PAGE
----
ADD COMMENTlink written 14.1 years ago by A.J. Rossini210
Answer: Limma analysis of focused arrays vs. whole genome arrays
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gravatar for Gordon Smyth
14.1 years ago by
Gordon Smyth37k
Walter and Eliza Hall Institute of Medical Research, Melbourne, Australia
Gordon Smyth37k wrote:
>Date: Tue, 7 Jun 2005 09:33:51 -0400 >From: Mike Schaffer <mschaff@bu.edu> >Subject: [BioC] Limma analysis of focused arrays vs. whole genome > arrays >To: bioconductor@stat.math.ethz.ch > >Hi, > >The lab I work with has used "whole genome" human arrays (~18,000 >genes) for a couple years and I have helped with the analysis using >Limma. Now, due to costs, they are now considering switching from >whole genome arrays to focused arrays with ~400 genes of interest >(selected from the whole-genome array results). > >The obvious analysis problems with a focused array where most genes are >changing are: > >1. LOESS normalization assumes most genes are not changing. If most of >the genes are expected to change, there is no basis to recenter the >data around zero. The response from the lab was that they would be >willing to include 100-150 genes that are not expected to change. > >2. The B-statistic in Limma requires a parameter indicating a certain >fraction of genes are changing. The corresponding moderated >t-statistic uses the data from all genes to moderate the standard error >in the t calculation. Both of these could change dramatically if most >of the genes on the array are changing. > > >My questions are: > >1. Are my concerns valid and are there ways around around them? Are >there other analysis pitfalls with this scenario? > >2. Can Limma handle situations where most of an array is expected to >change? What modifications, if any, need to be made to the Limma >analysis to account for this? To quote from the Limma User's Guide (page 15): "In such a situation, the best strategy is to include on the arrays a series of non-differentially expressed control spots, such as a titration series of whole-library- pool spots, and to use the up-weighting method discussed below. In the absence of the such control spots, normalization of boutique arrays requires specialist advice." >3. Alternatively, is there a more appropriate statistical package to >use in this case? I don't know of any other available methods. In my opinion, you have to put down control spots, "house-keeping" genes if that is all you can get, but preferably constructed spots as described above. Gordon >Thanks. > >-- >Mike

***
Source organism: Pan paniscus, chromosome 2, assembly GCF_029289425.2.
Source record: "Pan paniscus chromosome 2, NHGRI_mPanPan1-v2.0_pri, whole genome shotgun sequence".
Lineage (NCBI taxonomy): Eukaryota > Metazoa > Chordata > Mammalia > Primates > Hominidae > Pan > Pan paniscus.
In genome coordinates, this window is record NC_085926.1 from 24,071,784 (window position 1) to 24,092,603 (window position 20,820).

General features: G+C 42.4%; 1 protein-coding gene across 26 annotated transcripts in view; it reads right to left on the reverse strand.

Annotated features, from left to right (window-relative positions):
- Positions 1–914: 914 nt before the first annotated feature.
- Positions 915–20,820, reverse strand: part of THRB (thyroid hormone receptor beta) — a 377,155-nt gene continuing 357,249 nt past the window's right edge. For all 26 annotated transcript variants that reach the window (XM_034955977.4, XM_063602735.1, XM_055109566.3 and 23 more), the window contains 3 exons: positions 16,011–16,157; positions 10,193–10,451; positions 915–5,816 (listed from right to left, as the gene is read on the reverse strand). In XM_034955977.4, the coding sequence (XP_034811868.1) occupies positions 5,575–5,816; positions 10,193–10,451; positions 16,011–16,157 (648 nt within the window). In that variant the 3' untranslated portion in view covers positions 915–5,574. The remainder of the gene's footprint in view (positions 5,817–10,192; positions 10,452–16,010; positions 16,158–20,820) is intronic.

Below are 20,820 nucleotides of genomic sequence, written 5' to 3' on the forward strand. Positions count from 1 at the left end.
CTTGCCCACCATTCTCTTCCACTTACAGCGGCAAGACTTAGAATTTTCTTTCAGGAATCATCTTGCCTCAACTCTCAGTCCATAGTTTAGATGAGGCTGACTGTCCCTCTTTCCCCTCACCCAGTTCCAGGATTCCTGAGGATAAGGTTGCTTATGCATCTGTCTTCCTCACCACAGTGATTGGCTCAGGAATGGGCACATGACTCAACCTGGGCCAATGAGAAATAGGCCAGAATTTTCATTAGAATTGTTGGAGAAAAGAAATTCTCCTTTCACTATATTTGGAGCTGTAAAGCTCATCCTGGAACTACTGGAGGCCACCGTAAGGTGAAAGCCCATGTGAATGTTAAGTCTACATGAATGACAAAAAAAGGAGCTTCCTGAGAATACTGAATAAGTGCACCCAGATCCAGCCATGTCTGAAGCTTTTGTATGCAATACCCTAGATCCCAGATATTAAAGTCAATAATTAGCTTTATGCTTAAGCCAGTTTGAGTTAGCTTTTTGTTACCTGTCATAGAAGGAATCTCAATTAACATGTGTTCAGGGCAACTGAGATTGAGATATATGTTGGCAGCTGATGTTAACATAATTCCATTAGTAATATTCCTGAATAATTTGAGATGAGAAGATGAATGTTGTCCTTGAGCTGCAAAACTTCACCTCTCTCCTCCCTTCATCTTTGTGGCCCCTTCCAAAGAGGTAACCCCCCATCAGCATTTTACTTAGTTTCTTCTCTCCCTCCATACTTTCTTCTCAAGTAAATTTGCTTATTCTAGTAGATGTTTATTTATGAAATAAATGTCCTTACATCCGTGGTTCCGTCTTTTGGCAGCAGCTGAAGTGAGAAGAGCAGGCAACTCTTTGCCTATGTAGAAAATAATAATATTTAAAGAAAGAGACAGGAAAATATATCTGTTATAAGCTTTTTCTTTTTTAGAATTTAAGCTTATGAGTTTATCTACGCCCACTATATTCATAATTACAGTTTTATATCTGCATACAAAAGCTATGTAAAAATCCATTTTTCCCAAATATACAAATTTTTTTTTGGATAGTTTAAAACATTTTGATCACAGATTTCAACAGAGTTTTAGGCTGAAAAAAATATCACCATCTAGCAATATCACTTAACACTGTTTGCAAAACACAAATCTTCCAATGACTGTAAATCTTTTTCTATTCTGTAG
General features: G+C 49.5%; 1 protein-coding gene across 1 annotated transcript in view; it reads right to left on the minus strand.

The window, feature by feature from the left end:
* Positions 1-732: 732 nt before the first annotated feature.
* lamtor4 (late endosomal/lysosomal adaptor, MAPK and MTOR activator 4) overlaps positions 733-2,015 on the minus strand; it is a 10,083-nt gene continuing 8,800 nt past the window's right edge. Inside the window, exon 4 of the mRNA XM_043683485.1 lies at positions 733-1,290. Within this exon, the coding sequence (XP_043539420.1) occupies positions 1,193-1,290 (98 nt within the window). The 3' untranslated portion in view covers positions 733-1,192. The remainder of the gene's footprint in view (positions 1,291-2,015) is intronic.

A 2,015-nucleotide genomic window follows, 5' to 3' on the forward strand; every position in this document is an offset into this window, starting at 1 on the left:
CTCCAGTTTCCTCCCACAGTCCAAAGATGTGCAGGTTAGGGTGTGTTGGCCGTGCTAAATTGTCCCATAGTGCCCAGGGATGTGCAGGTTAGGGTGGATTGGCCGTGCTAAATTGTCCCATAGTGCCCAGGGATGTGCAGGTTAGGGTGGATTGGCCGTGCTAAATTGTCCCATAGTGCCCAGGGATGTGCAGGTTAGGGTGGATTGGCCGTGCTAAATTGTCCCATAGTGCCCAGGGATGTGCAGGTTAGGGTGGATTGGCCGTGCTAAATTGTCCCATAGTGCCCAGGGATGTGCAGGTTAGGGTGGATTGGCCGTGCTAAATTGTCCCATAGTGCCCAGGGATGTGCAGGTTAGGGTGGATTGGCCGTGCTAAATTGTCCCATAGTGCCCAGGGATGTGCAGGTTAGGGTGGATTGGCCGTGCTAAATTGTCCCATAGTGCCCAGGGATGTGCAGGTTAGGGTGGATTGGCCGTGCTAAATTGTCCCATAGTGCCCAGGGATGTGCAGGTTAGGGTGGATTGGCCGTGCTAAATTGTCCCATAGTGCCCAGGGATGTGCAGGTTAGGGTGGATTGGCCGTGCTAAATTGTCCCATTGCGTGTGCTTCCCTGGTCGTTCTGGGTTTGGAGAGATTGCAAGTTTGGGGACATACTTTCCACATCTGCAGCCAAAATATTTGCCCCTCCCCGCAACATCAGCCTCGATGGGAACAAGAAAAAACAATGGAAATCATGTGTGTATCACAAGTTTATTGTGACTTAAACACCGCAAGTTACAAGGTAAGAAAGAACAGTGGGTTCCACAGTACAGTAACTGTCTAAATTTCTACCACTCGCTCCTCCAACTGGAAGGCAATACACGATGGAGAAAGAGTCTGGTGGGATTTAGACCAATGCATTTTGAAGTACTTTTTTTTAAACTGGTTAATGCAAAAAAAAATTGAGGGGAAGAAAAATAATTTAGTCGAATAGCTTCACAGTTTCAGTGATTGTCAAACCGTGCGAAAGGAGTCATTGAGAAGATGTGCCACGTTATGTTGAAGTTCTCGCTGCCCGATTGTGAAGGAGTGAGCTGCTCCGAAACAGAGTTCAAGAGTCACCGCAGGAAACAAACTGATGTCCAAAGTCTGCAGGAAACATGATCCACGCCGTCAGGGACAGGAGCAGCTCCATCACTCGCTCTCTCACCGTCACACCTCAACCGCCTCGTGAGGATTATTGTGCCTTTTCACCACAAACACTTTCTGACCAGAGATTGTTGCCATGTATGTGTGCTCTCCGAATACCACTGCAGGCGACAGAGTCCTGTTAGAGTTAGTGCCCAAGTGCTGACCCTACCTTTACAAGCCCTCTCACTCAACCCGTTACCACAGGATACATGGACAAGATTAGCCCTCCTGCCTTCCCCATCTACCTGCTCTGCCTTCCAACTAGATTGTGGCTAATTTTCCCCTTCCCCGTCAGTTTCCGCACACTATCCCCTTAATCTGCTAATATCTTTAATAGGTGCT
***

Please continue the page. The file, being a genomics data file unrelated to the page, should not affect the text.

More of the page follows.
ADD COMMENTlink written 14.1 years ago by Gordon Smyth37k